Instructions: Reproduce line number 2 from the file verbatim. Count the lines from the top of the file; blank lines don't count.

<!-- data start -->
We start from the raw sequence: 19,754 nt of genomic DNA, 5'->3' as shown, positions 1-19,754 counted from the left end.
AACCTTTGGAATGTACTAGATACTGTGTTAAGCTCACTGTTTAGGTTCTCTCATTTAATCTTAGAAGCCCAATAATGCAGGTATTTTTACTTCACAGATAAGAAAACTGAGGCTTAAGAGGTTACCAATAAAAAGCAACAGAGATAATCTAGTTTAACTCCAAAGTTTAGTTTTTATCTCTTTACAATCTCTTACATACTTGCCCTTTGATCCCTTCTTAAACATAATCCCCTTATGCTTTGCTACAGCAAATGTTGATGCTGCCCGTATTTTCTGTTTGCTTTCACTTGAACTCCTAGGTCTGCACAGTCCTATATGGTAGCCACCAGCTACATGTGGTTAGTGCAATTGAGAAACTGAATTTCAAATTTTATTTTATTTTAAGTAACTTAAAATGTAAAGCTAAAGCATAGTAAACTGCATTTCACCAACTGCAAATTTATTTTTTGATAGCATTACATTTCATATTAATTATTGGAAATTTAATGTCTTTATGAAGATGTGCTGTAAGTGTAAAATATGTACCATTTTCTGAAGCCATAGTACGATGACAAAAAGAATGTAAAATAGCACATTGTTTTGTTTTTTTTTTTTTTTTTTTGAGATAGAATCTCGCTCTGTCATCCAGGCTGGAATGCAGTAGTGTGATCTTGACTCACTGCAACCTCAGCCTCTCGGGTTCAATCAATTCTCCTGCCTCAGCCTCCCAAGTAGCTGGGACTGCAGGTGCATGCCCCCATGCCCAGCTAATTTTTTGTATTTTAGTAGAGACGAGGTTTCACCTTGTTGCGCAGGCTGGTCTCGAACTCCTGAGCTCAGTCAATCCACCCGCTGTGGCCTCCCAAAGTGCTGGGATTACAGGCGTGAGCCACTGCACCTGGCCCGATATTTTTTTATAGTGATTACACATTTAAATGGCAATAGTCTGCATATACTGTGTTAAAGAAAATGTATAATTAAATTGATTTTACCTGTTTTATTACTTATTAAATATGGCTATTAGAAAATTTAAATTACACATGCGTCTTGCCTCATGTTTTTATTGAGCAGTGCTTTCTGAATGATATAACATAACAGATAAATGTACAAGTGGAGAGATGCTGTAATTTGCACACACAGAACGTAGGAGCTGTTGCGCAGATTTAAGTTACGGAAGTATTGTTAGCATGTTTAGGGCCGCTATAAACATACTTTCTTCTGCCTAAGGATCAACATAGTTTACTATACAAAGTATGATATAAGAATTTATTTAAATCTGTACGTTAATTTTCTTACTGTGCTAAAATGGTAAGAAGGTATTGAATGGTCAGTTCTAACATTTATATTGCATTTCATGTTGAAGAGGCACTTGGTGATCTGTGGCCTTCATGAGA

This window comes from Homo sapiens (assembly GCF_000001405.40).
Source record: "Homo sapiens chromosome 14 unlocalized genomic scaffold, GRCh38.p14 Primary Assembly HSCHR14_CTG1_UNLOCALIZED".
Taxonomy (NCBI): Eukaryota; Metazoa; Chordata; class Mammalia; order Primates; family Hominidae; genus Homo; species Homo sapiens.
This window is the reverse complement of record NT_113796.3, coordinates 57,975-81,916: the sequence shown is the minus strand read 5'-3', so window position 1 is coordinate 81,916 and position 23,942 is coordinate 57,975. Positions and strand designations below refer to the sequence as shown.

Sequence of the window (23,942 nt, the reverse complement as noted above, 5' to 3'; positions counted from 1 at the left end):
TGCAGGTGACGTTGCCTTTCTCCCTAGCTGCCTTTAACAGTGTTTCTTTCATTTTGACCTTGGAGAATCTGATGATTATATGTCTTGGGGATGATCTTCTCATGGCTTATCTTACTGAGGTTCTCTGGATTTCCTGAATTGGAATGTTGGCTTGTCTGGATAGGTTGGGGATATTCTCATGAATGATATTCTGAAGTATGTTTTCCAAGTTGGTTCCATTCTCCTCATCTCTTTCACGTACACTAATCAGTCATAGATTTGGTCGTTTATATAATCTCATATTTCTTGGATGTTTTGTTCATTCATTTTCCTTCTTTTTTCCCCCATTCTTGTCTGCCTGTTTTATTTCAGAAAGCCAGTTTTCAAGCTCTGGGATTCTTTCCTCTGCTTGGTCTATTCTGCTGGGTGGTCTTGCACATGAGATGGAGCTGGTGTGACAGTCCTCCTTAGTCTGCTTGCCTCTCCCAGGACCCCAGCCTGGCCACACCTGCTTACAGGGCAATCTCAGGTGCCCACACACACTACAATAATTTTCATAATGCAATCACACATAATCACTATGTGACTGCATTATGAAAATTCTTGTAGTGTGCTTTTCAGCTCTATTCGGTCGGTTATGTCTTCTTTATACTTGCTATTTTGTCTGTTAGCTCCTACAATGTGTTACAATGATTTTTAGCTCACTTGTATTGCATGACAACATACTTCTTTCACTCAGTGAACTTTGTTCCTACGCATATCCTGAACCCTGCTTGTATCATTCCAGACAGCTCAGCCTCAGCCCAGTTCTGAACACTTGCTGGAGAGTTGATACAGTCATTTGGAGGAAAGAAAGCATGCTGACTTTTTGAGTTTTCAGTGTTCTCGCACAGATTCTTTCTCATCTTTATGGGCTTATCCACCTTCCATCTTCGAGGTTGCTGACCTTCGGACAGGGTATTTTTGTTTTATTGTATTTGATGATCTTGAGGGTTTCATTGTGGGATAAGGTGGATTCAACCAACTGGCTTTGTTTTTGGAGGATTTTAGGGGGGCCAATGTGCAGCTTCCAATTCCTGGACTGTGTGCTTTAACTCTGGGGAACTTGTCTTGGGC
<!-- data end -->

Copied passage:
AACCTTTGGAATGTACTAGATACTGTGTTAAGCTCACTGTTTAGGTTCTCTCATTTAATCTTAGAAGCCCAATAATGCAGGTATTTTTACTTCACAGATAAGAAAACTGAGGCTTAAGAGGTTACCAATAAAAAGCAACAGAGATAATCTAGTTTAACTCCAAAGTTTAGTTTTTATCTCTTTACAATCTCTTACATACTTGCCCTTTGATCCCTTCTTAAACATAATCCCCTTATGCTTTGCTACAGCAAATGTTGATGCTGCCCGTATTTTCTGTTTGCTTTCACTTGAACTCCTAGGTCTGCACAGTCCTATATGGTAGCCACCAGCTACATGTGGTTAGTGCAATTGAGAAACTGAATTTCAAATTTTATTTTATTTTAAGTAACTTAAAATGTAAAGCTAAAGCATAGTAAACTGCATTTCACCAACTGCAAATTTATTTTTTGATAGCATTACATTTCATATTAATTATTGGAAATTTAATGTCTTTATGAAGATGTGCTGTAAGTGTAAAATATGTACCATTTTCTGAAGCCATAGTACGATGACAAAAAGAATGTAAAATAGCACATTGTTTTGTTTTTTTTTTTTTTTTTTTGAGATAGAATCTCGCTCTGTCATCCAGGCTGGAATGCAGTAGTGTGATCTTGACTCACTGCAACCTCAGCCTCTCGGGTTCAATCAATTCTCCTGCCTCAGCCTCCCAAGTAGCTGGGACTGCAGGTGCATGCCCCCATGCCCAGCTAATTTTTTGTATTTTAGTAGAGACGAGGTTTCACCTTGTTGCGCAGGCTGGTCTCGAACTCCTGAGCTCAGTCAATCCACCCGCTGTGGCCTCCCAAAGTGCTGGGATTACAGGCGTGAGCCACTGCACCTGGCCCGATATTTTTTTATAGTGATTACACATTTAAATGGCAATAGTCTGCATATACTGTGTTAAAGAAAATGTATAATTAAATTGATTTTACCTGTTTTATTACTTATTAAATATGGCTATTAGAAAATTTAAATTACACATGCGTCTTGCCTCATGTTTTTATTGAGCAGTGCTTTCTGAATGATATAACATAACAGATAAATGTACAAGTGGAGAGATGCTGTAATTTGCACACACAGAACGTAGGAGCTGTTGCGCAGATTTAAGTTACGGAAGTATTGTTAGCATGTTTAGGGCCGCTATAAACATACTTTCTTCTGCCTAAGGATCAACATAGTTTACTATACAAAGTATGATATAAGAATTTATTTAAATCTGTACGTTAATTTTCTTACTGTGCTAAAATGGTAAGAAGGTATTGAATGGTCAGTTCTAACATTTATATTGCATTTCATGTTGAAGAGGCACTTGGTGATCTGTGGCCTTCATGAGA